Friends of the Earth called on the Business Secretary, Greg Clark, not to give final consent for fracking at the site. The organisation began a petition this afternoon, which had reached almost 2,500 signatures by 5.10pm.

“It’s not too late for the government to admit it has got it wrong on fracking.”

Helen Rimmer, Friends of the Earth North West campaigner, said:

“The start of drilling means that local people will be subject to 24 hour noise, 7 days a week, from a fracking project that they don’t even want.

“Fracking is bad news for the local community, bad news for our environment and is the wrong solution to our energy needs.

“But it’s not too late for the government to admit that it has got it wrong on fracking and put an end to this risky industry before it starts. Now is the time for Greg Clark to show he’s serious about climate change and say no to fracking before it begins.”

Elisabeth Whitebread, energy campaigner at Greenpeace UK, said:

“As Cuadrilla’s drill works round the clock to bore a test well two miles deep, growing numbers of protestors will continue to oppose fracking. Residents are already reporting noise from the drill and are rightly concerned about the impact of new fracked gas on our climate.

“We already have more gas than we can afford to burn so this disruptive search for shale gas which would add to global warming is illogical. Is Theresa May really going to stand by and allow the launch of a new fossil fuel industry in the UK in 2018? That’s not the action of a climate leader.”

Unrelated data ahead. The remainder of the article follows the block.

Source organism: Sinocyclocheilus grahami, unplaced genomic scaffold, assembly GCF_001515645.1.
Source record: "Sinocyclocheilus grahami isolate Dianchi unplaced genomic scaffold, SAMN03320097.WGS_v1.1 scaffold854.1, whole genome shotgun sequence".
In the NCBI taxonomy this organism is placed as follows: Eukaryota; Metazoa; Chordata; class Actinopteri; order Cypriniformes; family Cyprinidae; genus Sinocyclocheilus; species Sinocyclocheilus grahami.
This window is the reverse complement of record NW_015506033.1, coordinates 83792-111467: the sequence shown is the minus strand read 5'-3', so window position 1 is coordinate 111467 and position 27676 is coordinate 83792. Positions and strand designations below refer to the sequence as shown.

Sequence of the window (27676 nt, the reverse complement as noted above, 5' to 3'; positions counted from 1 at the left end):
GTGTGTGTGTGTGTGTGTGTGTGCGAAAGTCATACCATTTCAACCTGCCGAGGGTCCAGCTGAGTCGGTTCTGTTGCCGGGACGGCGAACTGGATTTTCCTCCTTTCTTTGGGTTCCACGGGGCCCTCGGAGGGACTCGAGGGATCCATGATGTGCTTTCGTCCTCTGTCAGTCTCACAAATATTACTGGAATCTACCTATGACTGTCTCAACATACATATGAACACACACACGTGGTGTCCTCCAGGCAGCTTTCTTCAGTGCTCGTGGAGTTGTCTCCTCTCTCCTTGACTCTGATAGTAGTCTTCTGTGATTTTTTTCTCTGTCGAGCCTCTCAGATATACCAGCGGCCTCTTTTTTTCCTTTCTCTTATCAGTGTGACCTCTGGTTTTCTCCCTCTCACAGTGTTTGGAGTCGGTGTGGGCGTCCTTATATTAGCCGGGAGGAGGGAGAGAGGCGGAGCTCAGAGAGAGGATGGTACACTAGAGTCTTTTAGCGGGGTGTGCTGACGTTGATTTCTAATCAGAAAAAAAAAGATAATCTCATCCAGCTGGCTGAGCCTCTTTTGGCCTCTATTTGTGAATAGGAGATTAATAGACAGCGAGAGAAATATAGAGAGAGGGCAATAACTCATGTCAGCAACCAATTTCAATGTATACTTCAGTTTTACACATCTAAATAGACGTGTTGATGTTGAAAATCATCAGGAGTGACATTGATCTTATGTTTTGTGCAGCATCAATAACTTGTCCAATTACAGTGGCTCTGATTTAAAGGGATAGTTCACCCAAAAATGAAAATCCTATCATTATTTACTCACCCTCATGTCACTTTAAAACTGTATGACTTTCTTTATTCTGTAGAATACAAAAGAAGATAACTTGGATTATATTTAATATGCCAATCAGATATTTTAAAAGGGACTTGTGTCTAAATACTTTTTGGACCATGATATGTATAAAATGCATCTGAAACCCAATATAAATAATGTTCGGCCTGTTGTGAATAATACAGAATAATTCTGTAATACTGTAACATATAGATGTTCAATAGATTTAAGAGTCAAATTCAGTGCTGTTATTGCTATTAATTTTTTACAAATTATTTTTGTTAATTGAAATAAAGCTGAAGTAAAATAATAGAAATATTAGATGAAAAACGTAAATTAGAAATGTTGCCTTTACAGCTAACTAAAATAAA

Gareth Redmond-King, head of climate and energy at WWF, said@

 “The Secretary of State should refuse permission for licences to frack until the companies involved can convince experts that this is part of a cleaner, greener energy future for the UK – one that respects people, nature and wildlife.”

In a statement released this afternoon, Cuadrilla said:

“There is no precedent in the UK on how long the horizontal wells through the shale will take to drill however Cuadrilla currently estimates these will be completed before the end of 2017.”

The site has planning permission to drill and hydraulically fracture a total of four wells.

pnr Cuadrilla control room Cuadrilla